This dissertation examines a bank’s right to unilaterally terminate its contractual relationship with a customer on the basis of reputational risk. The law of contract allows a bank to terminate the bank-customer agreement when the customer is in serious breach of the contract. Over the years, however, a pattern has started to develop by which a bank can unilaterally terminate the bank-customer relationship of high-risk customers based on reputational risk. Banks are reluctant to facilitate the transactions of individuals surrounded by negative publicity, due to fears of how the bank’s investors, customers or counterparts might perceive the bank.
Compliance with anti-money laundering (AML) and counter financing of terrorism (CFT) requirements, as set out by both domestic and foreign legislation, results in higher costs for the bank. As such, the profitability of a particular bank-customer relationship may ultimately decline to such an extent that the bank rather decides to make an appropriate business decision by terminating the relationship.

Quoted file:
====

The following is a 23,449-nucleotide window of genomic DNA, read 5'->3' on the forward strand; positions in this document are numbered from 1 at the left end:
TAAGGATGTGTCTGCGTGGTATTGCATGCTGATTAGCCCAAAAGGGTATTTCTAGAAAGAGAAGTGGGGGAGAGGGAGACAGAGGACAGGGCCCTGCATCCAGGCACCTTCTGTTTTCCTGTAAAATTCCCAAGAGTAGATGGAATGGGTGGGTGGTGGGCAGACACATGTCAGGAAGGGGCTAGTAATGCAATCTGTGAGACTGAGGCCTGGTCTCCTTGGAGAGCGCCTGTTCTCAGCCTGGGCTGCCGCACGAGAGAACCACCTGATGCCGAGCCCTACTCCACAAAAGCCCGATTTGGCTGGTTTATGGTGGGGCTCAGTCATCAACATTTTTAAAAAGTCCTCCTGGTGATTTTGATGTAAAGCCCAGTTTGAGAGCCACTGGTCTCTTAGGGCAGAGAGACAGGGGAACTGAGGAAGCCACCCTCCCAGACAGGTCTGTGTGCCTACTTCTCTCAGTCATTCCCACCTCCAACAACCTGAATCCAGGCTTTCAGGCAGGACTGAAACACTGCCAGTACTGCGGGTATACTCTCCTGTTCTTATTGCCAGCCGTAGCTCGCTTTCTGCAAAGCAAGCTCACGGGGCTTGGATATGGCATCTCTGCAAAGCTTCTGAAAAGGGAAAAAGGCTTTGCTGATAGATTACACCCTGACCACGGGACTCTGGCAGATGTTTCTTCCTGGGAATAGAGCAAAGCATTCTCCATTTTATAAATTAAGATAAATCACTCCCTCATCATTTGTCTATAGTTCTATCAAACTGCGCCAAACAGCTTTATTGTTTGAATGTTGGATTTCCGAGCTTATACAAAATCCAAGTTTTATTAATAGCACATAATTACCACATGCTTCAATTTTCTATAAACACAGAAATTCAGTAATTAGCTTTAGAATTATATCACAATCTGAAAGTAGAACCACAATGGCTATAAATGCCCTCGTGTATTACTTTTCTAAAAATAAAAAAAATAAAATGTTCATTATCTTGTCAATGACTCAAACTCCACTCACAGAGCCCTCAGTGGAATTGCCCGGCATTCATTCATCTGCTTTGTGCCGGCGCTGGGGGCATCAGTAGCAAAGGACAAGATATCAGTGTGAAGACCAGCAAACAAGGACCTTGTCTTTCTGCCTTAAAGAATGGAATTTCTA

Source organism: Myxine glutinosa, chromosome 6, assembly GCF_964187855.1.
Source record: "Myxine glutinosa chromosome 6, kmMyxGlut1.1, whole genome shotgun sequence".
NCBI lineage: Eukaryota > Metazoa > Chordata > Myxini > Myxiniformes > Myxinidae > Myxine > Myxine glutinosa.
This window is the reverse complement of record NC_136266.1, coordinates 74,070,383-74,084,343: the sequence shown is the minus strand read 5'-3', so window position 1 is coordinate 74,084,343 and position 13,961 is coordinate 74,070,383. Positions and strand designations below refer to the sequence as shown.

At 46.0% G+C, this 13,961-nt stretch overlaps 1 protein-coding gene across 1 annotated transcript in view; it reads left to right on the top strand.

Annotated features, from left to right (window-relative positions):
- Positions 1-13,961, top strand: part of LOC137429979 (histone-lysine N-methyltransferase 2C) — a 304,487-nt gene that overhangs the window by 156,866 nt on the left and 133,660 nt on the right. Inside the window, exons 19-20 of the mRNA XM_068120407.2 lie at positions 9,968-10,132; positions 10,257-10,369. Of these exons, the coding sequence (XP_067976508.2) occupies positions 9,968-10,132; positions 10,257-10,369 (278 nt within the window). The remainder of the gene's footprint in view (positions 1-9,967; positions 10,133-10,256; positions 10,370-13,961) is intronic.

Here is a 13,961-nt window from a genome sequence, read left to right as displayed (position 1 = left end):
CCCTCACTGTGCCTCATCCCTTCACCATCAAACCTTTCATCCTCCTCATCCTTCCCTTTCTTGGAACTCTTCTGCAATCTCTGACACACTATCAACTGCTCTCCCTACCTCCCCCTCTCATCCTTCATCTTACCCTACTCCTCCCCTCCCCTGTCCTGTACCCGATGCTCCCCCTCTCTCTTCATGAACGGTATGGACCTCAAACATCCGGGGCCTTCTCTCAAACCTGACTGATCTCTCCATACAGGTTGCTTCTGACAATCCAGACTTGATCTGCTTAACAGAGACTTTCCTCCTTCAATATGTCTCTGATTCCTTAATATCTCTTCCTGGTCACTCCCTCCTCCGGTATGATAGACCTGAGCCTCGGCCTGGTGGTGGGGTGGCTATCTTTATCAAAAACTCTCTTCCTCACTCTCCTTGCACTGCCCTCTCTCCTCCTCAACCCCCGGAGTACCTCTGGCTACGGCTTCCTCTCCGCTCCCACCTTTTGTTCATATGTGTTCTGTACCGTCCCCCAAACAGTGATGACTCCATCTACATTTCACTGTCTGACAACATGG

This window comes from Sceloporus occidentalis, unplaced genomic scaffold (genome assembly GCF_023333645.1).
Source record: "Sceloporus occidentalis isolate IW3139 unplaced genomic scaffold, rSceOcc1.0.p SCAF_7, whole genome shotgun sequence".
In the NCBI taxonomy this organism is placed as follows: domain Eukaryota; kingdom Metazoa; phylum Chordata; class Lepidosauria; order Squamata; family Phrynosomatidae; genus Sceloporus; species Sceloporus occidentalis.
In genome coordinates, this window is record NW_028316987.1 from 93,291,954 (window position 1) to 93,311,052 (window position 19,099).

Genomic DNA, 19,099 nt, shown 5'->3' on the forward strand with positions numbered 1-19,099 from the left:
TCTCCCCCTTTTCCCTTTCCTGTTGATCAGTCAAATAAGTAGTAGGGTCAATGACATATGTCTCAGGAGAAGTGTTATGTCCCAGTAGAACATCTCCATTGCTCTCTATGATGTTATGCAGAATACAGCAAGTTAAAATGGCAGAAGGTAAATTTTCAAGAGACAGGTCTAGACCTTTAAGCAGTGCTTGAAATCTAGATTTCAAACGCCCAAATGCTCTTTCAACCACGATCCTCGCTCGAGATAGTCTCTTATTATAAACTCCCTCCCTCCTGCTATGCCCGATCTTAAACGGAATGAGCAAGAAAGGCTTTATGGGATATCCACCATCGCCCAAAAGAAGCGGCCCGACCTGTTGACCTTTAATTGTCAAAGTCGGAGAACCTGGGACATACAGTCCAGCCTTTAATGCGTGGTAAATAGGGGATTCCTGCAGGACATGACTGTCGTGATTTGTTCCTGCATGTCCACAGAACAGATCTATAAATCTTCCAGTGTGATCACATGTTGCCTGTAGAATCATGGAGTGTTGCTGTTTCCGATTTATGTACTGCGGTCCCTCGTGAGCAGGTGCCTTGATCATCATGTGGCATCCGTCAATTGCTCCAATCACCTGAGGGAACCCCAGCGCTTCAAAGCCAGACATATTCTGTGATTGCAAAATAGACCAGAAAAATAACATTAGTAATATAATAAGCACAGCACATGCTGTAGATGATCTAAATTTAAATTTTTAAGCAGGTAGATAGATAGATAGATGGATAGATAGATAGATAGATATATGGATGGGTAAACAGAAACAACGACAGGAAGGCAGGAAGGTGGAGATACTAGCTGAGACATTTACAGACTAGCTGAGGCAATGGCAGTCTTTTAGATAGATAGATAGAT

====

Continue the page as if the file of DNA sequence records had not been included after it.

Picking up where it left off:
Correspondent banking relationships are agreements in terms of which one bank will provide services for another in jurisdictions where the first bank lacks a physical presence. As such, whenever there is a perception that a local bank does not comply with the relevant AML/CFT laws as set out by its domestic legislation, the correspondent bank might decide to terminate its relationship with the local bank, leaving the latter financially excluded from the correspondent banking market. Such a situation would hinder the growth of the South African economy and may also cause a systemic event in the financial industry.
Adequate customer due diligence (CDD) measures assist a bank in formulating a clear understanding of the business of its customers. The information obtained through CDD may also assist the bank in determining the reputation of a particular customer. This information can also assist law enforcement in combatting financial crimes. In this regard, it is recommended that a bank should be able to trace the information that was shared with Financial Intelligence Units (FIUs) and law enforcement agencies, so that the bank may reasonably determine the level of reputational risk involved in the relationship.
Mini Dissertation (LLM)--University of Pretoria, 2020.